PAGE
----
BR: We have this term—obesogenic environment, that being physically active is not as easily accomplished today as it was 30 or 40 years ago. And consuming additional calories is a lot easier than it was. In my day when we got home from school, we threw down the school bag and we went out and we played—not because we were smarter or any more energetic than the kids today. We had nothing else to do! There were only two stations on TV, and they didn’t come in very clearly. So, by default the healthy choice was the easy choice. Today, by default, the unhealthy choice is the easy choice.

LB: And to lose excess weight, many people follow restrictive diets. And perhaps, at the same time, they follow an exercise program that requires them to make significant changes to their usual behaviour. What is the long-term success of making major lifestyle changes?

BR: Well, it’s a challenge, Leslie, to be sure. And the evidence is quite clear. Adults, if they adopt an increase in physical activity combined with a restrictive, good quality but reduced calorie diet—there’s absolutely no question that they can lose weight. That’s been demonstrated decade after decade. Achieving weight loss is not the issue. Sustaining that weight loss over two, three or four years has presented a challenge… Sustaining major changes in behaviours is very difficult.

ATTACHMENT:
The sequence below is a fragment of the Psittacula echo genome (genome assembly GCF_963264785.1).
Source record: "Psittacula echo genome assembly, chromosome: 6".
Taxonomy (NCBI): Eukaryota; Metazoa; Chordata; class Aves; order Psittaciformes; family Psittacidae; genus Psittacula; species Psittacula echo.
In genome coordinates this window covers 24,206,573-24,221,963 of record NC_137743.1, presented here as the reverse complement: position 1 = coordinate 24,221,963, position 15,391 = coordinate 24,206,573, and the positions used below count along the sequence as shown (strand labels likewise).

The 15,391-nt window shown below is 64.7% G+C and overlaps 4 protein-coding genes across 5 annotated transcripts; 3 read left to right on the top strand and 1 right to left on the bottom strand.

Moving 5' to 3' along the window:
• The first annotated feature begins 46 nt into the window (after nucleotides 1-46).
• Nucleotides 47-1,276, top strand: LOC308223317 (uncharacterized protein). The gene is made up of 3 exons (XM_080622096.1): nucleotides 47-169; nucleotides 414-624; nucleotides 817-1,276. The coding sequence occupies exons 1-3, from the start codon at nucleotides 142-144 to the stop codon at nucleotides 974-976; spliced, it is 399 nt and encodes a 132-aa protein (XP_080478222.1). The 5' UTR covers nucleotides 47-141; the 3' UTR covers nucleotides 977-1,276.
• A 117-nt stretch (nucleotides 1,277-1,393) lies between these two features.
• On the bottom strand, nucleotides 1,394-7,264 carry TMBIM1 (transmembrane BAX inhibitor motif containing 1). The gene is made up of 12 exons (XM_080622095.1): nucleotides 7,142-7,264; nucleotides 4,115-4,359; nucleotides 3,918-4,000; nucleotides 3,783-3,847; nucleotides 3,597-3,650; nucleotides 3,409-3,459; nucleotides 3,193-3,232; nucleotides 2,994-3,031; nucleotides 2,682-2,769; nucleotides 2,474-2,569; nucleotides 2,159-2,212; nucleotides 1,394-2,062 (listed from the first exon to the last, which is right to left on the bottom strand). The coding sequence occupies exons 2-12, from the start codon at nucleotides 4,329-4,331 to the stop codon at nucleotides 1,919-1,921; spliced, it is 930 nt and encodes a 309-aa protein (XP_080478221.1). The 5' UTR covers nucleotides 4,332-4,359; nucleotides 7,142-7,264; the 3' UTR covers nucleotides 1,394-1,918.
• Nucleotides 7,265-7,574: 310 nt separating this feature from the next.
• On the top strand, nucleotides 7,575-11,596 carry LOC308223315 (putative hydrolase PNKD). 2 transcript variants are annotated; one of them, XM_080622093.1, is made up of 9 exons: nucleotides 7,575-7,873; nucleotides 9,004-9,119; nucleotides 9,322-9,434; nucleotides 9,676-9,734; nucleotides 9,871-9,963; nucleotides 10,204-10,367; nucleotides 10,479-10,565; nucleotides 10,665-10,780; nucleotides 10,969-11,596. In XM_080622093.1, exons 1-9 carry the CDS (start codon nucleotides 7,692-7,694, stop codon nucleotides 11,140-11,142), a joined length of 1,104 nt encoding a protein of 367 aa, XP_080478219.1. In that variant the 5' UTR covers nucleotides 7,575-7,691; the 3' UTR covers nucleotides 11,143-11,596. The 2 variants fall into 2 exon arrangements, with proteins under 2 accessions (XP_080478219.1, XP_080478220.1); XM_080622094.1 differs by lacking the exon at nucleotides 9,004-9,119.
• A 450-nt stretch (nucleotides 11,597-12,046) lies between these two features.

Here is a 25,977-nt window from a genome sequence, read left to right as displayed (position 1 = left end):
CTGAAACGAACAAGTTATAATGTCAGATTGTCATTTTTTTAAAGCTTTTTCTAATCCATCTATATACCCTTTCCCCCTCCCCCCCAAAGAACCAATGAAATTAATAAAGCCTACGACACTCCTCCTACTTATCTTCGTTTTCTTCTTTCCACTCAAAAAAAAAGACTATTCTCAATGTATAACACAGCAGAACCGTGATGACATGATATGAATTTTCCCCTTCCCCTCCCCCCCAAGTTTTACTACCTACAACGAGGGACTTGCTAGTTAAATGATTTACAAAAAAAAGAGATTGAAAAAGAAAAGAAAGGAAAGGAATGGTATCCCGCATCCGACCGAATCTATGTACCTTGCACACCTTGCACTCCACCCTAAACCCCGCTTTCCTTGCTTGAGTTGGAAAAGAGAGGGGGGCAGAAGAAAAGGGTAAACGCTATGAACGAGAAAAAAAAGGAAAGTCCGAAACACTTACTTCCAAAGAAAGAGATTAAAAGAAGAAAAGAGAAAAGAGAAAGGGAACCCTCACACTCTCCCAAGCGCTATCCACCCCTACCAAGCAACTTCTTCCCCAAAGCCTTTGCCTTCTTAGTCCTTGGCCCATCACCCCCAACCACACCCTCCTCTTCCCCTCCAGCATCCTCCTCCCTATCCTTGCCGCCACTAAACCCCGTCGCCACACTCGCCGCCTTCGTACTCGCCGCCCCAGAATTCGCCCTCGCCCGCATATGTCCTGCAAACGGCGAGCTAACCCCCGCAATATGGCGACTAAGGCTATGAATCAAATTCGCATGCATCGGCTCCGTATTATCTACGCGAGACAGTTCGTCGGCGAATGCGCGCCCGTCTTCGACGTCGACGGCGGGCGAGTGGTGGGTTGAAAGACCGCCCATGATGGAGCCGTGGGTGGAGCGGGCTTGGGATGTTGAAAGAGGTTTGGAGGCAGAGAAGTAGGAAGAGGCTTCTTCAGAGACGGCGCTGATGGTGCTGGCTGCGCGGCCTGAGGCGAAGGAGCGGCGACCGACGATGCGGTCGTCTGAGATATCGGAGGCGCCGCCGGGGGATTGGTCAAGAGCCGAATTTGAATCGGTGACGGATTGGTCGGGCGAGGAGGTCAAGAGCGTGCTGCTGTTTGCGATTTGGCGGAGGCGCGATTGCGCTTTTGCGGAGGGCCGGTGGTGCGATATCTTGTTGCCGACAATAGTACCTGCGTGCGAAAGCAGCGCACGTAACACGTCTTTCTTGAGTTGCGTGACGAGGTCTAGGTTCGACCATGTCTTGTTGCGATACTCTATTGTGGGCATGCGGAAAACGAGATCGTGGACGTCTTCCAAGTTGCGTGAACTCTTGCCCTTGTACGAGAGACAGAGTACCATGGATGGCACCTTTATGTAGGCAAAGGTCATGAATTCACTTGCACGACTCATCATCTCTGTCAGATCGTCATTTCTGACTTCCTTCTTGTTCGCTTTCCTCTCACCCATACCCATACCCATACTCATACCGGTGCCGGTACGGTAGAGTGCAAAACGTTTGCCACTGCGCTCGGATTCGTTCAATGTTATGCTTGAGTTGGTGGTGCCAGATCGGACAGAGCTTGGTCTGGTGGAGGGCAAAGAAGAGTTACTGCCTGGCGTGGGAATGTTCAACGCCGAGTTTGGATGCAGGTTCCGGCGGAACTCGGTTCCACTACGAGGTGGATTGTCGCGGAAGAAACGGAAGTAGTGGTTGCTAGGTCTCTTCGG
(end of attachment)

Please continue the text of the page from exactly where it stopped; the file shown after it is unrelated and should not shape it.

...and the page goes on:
Making small changes to your diet and physical activity level can prevent incremental weight gain over the years.

LB: Let’s talk about your most recent study. The idea is that making small changes to your diet and physical activity level can prevent that incremental weight gain over the years. So, first of all, what does a “small change approach” mean? Can you define that for us?

BR: Well, that means, as the name would suggest, Leslie, that we’re going to make small changes. And by small 100, 200 calories maximum, changes in either caloric intake–diet—or energy expenditure—exercise. So that’s the definition. Preventing weight gain through these small changes, we believe, is a first step to managing the obesity problem.

LB: What did you investigate, specifically?